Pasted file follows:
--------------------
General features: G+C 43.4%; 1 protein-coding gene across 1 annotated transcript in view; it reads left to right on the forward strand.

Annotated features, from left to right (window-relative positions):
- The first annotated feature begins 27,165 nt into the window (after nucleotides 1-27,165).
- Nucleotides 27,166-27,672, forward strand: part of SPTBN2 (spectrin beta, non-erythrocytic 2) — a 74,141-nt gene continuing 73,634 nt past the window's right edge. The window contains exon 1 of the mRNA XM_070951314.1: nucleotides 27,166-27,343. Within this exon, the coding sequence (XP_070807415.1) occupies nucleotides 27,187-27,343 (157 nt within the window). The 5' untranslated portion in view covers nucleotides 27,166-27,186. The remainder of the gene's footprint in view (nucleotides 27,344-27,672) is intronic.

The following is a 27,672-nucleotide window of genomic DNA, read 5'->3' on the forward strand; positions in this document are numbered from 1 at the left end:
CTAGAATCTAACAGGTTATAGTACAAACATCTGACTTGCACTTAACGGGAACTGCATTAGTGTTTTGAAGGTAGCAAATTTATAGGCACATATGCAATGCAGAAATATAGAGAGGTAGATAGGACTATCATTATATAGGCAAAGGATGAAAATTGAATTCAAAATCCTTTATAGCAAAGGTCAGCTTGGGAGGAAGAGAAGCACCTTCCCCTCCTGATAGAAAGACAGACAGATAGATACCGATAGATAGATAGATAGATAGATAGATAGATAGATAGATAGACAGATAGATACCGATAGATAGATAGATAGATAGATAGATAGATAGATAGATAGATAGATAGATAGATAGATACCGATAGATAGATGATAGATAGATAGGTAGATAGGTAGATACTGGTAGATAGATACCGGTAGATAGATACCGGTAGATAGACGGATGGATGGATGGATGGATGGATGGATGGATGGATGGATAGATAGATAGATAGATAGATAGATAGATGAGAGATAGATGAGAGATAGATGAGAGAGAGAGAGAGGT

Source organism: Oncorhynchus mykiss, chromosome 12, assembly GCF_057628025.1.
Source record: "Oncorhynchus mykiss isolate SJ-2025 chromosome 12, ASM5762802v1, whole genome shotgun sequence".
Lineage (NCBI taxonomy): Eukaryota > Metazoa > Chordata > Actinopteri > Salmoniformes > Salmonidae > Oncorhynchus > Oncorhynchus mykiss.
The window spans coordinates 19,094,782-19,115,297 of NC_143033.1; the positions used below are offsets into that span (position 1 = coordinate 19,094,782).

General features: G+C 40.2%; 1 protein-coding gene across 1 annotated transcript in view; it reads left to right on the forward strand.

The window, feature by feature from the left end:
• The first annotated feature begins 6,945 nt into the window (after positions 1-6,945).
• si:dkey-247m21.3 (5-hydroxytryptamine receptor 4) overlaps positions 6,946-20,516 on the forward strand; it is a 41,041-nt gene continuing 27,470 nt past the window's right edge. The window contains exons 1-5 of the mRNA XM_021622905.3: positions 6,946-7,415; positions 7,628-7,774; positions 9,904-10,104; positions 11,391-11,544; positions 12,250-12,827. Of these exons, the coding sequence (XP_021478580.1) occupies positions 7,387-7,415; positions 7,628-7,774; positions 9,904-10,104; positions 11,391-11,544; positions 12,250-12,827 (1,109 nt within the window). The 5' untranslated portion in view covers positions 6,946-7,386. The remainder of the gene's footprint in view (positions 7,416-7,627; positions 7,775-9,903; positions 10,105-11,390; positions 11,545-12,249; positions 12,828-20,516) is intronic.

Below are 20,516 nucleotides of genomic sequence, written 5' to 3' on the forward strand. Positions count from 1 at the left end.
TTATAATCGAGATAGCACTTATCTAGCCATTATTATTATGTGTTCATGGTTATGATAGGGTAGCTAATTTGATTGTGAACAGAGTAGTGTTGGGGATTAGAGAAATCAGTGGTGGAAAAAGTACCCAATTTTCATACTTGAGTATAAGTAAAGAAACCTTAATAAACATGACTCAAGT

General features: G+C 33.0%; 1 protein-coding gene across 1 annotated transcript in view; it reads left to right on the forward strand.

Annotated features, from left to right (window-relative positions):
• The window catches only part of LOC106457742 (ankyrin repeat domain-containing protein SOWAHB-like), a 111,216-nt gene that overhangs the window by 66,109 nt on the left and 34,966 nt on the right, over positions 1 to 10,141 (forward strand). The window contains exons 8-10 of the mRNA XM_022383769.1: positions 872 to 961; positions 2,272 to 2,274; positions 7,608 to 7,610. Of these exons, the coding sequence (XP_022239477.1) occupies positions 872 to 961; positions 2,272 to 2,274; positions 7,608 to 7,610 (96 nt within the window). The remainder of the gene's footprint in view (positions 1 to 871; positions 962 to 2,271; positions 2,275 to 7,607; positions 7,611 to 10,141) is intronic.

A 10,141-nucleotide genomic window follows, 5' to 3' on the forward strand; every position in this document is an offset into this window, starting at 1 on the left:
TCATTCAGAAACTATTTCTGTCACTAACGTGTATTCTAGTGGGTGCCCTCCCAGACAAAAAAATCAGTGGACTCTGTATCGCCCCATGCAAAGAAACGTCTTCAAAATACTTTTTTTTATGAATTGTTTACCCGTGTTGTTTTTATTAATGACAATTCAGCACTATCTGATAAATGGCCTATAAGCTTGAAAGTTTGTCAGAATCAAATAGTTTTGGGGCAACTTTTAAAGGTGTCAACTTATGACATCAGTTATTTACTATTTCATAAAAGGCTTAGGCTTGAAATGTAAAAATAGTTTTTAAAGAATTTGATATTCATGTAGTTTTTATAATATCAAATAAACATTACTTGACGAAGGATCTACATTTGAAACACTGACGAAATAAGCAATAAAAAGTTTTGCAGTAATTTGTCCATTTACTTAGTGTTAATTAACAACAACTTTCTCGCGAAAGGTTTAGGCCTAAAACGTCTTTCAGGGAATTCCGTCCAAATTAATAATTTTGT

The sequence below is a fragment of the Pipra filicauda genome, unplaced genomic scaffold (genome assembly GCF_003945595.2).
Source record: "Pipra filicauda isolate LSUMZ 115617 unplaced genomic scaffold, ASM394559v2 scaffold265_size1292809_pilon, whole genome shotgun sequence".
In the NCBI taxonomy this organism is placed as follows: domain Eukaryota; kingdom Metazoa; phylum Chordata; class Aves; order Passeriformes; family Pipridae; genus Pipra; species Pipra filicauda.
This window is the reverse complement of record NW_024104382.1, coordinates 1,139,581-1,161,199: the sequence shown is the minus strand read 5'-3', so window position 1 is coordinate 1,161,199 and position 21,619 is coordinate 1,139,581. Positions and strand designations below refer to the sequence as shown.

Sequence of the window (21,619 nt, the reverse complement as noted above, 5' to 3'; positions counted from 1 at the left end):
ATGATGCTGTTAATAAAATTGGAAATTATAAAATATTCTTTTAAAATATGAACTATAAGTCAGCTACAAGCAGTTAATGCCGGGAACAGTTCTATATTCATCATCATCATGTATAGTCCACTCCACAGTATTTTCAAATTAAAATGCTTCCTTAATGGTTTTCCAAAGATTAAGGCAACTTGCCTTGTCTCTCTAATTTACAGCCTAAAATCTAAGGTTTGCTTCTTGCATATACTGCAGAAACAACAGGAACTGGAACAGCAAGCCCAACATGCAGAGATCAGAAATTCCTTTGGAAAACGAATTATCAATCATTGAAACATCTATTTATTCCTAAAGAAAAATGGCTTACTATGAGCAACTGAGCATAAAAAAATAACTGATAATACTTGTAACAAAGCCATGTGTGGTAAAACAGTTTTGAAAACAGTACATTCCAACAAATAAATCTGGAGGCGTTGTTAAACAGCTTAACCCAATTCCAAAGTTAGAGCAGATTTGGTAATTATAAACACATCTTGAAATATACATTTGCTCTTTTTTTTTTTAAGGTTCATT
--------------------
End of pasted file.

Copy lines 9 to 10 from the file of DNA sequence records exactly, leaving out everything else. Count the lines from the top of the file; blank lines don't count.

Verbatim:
Lineage (NCBI taxonomy): Eukaryota > Metazoa > Chordata > Actinopteri > Salmoniformes > Salmonidae > Oncorhynchus > Oncorhynchus mykiss.
The window spans coordinates 19,094,782-19,115,297 of NC_143033.1; the positions used below are offsets into that span (position 1 = coordinate 19,094,782).